The ratio of N-6 to N-3 should be in the historical range of 1:1 to 3:1. The standard American diet is about 20:1 to 30:1.

Simply switching to olive oil, coconut oil and butter will do a lot to bring those ratios in line.

Eating oily fish, grass fed beef and lamb, grass fed diary, and pastured chicken eggs will get you very close to the historical levels.

Cheers to us all

Astro said...

AA said: I think if you moderate your diet to low-carb, you can lose a pound or two a month, and you just never stop doing this. It's your new normal. I think this will work. Don't eat any sweets. Don't eat bread, pasta, or rice.
I think this is really do-able. We've done this for over a year.


Yep. That's working for me. I don't completely avoid bread or sweets, but I eat a lot less than I used to and I've seen the pounds slowly drop away. I don't feel like I've deprived myself of anything - except momentarily when I walk past the tower of Krispy Kreme donut boxes at the supermarket.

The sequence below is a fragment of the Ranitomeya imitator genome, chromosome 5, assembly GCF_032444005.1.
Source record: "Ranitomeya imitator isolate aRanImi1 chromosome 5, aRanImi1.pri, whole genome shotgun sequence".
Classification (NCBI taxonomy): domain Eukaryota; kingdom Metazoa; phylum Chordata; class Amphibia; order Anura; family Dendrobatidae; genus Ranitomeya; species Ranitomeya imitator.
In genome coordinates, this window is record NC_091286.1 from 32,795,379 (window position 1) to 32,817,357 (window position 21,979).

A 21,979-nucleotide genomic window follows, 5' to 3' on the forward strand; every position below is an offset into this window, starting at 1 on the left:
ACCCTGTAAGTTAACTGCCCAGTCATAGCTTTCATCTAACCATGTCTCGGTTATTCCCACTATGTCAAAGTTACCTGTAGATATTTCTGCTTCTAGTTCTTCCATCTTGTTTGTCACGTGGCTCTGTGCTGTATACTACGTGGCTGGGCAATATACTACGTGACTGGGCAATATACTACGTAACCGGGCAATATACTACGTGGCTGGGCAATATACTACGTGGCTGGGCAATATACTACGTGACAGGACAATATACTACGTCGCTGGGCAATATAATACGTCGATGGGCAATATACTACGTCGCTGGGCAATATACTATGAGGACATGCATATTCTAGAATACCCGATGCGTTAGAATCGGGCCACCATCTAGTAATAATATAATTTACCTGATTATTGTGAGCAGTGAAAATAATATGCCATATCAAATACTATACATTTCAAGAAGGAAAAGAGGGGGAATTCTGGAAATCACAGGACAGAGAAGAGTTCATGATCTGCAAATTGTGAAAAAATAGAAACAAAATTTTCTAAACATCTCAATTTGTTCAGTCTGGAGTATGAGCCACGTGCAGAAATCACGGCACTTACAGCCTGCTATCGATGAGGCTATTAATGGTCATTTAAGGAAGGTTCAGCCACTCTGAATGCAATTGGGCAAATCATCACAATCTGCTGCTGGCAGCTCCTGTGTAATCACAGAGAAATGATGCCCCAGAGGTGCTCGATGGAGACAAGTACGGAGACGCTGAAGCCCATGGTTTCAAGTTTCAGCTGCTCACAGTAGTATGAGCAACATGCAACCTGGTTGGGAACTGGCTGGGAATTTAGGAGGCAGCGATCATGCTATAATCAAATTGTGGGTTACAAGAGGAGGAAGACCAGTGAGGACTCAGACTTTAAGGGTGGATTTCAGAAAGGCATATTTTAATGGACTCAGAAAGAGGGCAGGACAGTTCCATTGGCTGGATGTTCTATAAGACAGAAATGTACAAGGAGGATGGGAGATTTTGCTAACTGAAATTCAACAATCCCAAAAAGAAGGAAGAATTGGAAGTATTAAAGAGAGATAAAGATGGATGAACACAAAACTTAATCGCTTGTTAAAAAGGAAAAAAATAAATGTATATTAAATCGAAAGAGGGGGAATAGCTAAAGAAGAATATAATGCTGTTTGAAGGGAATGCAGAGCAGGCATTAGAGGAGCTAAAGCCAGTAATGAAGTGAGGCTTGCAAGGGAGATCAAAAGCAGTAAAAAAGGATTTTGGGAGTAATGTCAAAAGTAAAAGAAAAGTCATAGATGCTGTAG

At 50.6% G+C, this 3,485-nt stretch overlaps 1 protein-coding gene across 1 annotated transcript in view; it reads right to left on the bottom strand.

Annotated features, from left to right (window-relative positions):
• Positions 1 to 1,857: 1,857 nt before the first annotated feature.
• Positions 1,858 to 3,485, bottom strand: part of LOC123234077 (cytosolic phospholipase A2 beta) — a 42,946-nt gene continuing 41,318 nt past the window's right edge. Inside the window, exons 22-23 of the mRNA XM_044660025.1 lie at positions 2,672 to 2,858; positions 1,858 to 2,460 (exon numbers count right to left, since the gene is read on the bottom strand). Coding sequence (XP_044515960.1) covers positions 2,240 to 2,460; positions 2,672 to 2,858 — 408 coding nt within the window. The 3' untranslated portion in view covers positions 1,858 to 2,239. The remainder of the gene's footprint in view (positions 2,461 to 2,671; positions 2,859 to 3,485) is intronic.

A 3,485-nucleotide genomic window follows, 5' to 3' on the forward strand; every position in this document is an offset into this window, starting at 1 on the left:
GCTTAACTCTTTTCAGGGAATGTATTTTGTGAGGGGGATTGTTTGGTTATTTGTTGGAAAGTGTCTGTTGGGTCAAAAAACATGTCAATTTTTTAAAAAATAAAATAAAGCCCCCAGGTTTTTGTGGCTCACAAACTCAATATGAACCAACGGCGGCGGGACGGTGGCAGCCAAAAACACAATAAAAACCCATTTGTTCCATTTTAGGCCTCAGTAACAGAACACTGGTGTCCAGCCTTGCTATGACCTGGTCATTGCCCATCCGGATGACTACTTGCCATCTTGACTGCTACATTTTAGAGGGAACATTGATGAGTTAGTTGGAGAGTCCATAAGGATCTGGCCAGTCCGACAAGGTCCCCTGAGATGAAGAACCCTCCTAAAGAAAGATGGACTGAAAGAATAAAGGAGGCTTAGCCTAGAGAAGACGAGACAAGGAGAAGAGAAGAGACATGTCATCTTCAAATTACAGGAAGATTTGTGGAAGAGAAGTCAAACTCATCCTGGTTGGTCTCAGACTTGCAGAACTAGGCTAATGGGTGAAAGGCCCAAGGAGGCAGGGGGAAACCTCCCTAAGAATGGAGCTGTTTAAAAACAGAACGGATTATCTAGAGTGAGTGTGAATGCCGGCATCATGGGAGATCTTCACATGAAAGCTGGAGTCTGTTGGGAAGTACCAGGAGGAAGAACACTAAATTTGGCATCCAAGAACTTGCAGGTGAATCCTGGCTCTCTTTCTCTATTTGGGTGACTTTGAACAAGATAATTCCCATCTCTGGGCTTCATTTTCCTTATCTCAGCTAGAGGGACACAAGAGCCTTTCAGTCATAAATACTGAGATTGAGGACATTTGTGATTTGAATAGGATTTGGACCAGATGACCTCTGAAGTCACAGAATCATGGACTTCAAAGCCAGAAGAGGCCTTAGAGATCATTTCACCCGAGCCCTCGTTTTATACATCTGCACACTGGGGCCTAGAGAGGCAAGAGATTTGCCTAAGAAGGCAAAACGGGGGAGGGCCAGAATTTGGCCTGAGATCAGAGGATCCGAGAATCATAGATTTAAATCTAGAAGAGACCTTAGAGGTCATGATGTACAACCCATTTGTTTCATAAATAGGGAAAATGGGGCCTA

edutcher said...

Ann Althouse said...

I think if you moderate your diet to low-carb, you can lose a pound or two a month, and you just never stop doing this. It's your new normal. I think this will work. Don't eat any sweets. Don't eat bread, pasta, or rice.

Why not just jump in the casket?

There's worse things in life than being a little chubby.

If you must have chocolate, you might love the Official Chocolate of the Althouse Low-Carb Diet.

I'd give up chocolate, but I'm no quitter.